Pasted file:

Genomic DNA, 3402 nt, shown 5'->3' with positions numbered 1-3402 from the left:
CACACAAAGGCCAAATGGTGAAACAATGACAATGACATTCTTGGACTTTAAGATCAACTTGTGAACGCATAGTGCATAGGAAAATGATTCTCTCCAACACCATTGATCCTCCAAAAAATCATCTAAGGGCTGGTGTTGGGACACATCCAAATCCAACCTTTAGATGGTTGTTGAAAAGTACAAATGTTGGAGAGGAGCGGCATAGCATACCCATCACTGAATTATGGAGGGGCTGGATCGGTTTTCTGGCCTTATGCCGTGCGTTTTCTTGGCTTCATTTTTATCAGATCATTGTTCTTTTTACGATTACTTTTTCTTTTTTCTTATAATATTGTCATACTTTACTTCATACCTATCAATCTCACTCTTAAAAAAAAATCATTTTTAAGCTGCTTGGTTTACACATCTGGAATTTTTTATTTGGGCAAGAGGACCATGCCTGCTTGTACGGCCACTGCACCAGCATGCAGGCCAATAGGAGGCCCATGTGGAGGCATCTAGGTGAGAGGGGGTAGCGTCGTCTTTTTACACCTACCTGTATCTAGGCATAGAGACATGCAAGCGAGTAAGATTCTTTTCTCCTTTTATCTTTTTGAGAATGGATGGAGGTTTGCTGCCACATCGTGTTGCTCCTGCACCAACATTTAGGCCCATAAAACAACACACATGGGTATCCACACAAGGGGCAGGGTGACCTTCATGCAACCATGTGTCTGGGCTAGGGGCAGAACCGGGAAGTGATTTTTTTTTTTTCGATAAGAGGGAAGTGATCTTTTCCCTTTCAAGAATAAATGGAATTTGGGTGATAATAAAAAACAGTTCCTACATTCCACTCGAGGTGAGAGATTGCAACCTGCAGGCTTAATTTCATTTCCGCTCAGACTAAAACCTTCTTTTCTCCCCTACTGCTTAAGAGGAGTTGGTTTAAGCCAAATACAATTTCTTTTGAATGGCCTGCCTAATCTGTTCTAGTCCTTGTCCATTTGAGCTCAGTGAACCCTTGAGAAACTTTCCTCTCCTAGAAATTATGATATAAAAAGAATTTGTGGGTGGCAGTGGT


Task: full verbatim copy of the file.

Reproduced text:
Genomic DNA, 3402 nt, shown 5'->3' with positions numbered 1-3402 from the left:
CACACAAAGGCCAAATGGTGAAACAATGACAATGACATTCTTGGACTTTAAGATCAACTTGTGAACGCATAGTGCATAGGAAAATGATTCTCTCCAACACCATTGATCCTCCAAAAAATCATCTAAGGGCTGGTGTTGGGACACATCCAAATCCAACCTTTAGATGGTTGTTGAAAAGTACAAATGTTGGAGAGGAGCGGCATAGCATACCCATCACTGAATTATGGAGGGGCTGGATCGGTTTTCTGGCCTTATGCCGTGCGTTTTCTTGGCTTCATTTTTATCAGATCATTGTTCTTTTTACGATTACTTTTTCTTTTTTCTTATAATATTGTCATACTTTACTTCATACCTATCAATCTCACTCTTAAAAAAAAATCATTTTTAAGCTGCTTGGTTTACACATCTGGAATTTTTTATTTGGGCAAGAGGACCATGCCTGCTTGTACGGCCACTGCACCAGCATGCAGGCCAATAGGAGGCCCATGTGGAGGCATCTAGGTGAGAGGGGGTAGCGTCGTCTTTTTACACCTACCTGTATCTAGGCATAGAGACATGCAAGCGAGTAAGATTCTTTTCTCCTTTTATCTTTTTGAGAATGGATGGAGGTTTGCTGCCACATCGTGTTGCTCCTGCACCAACATTTAGGCCCATAAAACAACACACATGGGTATCCACACAAGGGGCAGGGTGACCTTCATGCAACCATGTGTCTGGGCTAGGGGCAGAACCGGGAAGTGATTTTTTTTTTTTCGATAAGAGGGAAGTGATCTTTTCCCTTTCAAGAATAAATGGAATTTGGGTGATAATAAAAAACAGTTCCTACATTCCACTCGAGGTGAGAGATTGCAACCTGCAGGCTTAATTTCATTTCCGCTCAGACTAAAACCTTCTTTTCTCCCCTACTGCTTAAGAGGAGTTGGTTTAAGCCAAATACAATTTCTTTTGAATGGCCTGCCTAATCTGTTCTAGTCCTTGTCCATTTGAGCTCAGTGAACCCTTGAGAAACTTTCCTCTCCTAGAAATTATGATATAAAAAGAATTTGTGGGTGGCAGTGGT